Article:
An investment policy statement (IPS) is supposed to define the level of retirement benefits a typical 401(k) participant can expect from the plan, but at least one adviser argues that’s almost never the case. Still, another industry observer believes a more strategic approach is needed to help elevate the nation’s retirement readiness.

Lee Topley, managing director of the retirement plan consulting group at Unified Trust Company, says these documents are far too general, confusing and leave many working Americans wondering if they’re on track for retirement. His firm is one of just a few national independent trust companies in the U.S.

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Lee Topley

Mindful of this dilemma, Unified Trust chose an avenue less traveled about seven years ago, making available a benefit policy statement that’s intended to be as easy to follow as it is comprehensive and actuarially certified.

For example, it uses the color green to signify that there’s a savings surplus or red to show a savings deficit. The document also accounts for multiple factors that include estimated Social Security, retirement age, auto escalation, matching contributions, other savings, the tax rate on distributions, etc. Its overarching goal is to depict one’s retirement savings progress with pinpoint accuracy and be highly customizable for each plan participant.

Drafted with the help of ERISA attorneys, Topley says the benefit policy statement is also a governing ERISA document for the plans it services as a discretionary trustee. “It establishes the default level of what will be factored in to the calculations to determine if someone’s going to have enough money in retirement,” he explains. The starting point, of course, is setting an appropriate income-replacement ratio.

A meaningful difference
While understanding the need and desire to educate, inform, and motivate employees to save enough for retirement,, LLC President Rick Meigs believes it’ll take much more than creating a customized statement to make a meaningful difference.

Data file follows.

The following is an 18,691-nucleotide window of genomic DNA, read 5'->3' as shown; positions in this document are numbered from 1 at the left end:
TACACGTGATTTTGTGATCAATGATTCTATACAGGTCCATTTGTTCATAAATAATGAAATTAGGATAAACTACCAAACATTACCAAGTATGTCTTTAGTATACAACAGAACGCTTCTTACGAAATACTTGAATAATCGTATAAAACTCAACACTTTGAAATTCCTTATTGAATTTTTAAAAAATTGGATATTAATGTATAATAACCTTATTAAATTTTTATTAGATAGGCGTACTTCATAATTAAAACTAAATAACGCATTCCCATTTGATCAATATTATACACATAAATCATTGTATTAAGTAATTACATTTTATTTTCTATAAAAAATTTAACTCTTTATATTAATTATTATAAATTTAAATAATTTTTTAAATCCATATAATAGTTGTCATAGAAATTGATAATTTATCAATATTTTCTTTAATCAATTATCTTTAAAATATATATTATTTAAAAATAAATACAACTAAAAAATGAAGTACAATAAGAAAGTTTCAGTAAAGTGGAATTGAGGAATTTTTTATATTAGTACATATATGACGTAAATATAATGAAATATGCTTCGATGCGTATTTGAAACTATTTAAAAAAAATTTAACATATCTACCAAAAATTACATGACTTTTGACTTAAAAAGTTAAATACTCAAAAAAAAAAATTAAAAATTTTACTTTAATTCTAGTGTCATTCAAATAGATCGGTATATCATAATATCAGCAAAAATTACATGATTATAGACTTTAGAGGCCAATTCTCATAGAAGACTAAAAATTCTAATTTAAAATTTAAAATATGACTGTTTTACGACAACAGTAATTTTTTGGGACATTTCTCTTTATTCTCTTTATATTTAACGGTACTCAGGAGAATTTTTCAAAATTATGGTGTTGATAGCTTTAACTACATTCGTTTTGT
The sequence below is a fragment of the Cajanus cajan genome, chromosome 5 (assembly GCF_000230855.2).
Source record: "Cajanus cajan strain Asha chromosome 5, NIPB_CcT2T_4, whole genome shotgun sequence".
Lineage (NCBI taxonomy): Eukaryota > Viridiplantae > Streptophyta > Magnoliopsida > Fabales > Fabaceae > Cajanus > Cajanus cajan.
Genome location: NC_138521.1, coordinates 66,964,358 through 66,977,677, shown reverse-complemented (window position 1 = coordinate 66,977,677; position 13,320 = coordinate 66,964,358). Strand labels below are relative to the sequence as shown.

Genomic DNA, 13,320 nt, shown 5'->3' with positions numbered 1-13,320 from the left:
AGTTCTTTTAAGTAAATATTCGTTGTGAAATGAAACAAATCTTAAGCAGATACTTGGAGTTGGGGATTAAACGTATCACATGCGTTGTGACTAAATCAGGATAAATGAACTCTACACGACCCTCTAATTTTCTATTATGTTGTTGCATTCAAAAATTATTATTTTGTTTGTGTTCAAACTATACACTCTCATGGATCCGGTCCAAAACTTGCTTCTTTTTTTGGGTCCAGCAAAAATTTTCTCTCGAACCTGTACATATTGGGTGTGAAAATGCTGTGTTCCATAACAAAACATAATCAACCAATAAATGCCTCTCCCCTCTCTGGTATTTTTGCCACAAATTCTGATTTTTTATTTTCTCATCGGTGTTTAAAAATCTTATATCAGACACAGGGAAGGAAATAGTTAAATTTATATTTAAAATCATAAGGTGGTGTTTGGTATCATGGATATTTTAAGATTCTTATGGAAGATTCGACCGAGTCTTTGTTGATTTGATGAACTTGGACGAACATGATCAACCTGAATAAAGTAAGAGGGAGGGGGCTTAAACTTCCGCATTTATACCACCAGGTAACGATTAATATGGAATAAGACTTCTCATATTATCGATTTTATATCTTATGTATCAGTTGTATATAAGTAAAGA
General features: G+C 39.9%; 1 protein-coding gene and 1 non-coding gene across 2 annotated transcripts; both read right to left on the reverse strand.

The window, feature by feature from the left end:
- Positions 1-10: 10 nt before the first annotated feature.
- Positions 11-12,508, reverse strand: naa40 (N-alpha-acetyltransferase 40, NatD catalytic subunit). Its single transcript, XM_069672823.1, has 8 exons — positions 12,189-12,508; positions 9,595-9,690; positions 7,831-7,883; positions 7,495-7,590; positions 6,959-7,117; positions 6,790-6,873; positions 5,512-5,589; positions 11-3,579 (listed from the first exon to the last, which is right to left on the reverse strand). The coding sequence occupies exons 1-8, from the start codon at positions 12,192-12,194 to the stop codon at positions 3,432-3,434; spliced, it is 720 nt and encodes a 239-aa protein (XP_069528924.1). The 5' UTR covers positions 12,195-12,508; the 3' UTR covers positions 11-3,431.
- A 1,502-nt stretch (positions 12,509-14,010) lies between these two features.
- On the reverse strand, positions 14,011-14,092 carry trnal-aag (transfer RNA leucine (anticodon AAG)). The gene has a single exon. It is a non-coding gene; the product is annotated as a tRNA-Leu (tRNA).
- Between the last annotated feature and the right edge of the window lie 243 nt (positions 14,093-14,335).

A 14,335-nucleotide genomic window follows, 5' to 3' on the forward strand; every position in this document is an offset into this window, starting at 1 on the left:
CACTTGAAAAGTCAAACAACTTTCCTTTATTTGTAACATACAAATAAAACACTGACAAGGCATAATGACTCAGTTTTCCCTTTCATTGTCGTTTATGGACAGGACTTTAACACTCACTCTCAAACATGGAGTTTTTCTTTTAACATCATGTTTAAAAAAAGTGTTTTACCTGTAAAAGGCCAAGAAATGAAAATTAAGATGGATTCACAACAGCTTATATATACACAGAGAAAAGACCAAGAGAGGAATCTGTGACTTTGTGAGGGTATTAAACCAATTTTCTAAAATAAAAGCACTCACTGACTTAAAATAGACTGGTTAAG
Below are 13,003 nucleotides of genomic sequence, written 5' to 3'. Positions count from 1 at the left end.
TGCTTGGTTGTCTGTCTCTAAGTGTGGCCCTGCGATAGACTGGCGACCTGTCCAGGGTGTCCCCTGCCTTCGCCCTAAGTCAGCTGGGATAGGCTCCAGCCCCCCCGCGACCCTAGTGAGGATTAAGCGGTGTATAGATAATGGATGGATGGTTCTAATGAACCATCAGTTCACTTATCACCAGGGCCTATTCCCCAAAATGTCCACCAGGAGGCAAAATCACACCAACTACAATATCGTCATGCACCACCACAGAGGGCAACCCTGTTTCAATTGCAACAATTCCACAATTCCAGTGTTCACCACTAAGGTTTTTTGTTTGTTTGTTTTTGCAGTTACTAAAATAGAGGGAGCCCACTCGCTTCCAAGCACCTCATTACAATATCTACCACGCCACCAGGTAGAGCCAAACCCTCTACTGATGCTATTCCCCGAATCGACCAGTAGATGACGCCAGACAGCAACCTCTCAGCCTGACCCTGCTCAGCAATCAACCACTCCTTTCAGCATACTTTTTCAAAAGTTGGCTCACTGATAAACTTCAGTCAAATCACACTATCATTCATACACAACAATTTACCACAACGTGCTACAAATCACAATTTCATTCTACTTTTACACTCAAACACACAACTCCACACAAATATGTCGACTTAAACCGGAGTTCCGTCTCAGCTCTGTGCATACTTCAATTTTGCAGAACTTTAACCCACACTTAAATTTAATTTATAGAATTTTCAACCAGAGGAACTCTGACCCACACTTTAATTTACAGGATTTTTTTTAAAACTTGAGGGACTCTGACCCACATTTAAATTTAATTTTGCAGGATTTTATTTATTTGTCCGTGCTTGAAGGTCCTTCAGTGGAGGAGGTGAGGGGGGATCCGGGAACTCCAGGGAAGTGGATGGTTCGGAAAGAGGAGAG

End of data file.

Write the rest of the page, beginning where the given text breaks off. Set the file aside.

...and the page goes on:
“What is necessary to make a strong push to close the retirement savings gap is for plan sponsors to adopt properly designed plans utilizing automatic enrollment, auto contribution escalation, fairly priced managed fund options and a strong advice program,” he says. “In other words, action, not more words in the form of a policy statement.”

Also see:Do investment policy statements qualify as plan documents?

Meigs is also concerned about the benefit policy statement being described as a legal governing document of the plan, which sounds to him like a lawsuit waiting to happen. “We already have plan sponsors who can’t even adhere to their plan’s IPS,” he notes, citing as an example the recent case against Chevron in which a money market fund was used instead of an available stable value fund to maximize participant income.

“I’m not at all opposed to plan sponsors and their trust advisers establishing good educational, participation and contribution objectives for their plan and employees,” he explains, reiterating his point about doing so in a legal governing plan document.

Meanwhile across the industry, Topley laments that so-called retirement-readiness reports issued by service providers fail to factor in many critical specifics at the participant level. He recalls one harrowing example from a major industry player showing a participant who was 100% invested in a stable value fund option with a 3.5% rate of return. The problem, he says, is that “the underlying calculations that they’re running assume they’re earning 6%. That’s a pretty big gap.” Assuming a $50,000 account balance, he says “that’s a 90% error rate.”

A true believer in the power of benefit policy statements, Topley doubts they’ll ever catch on in the employee benefit marketplace. “Even under the new fiduciary rule, many large record-keeping platforms have been exempt from a lot of the qualifications because they’re just record-keepers,” he says.

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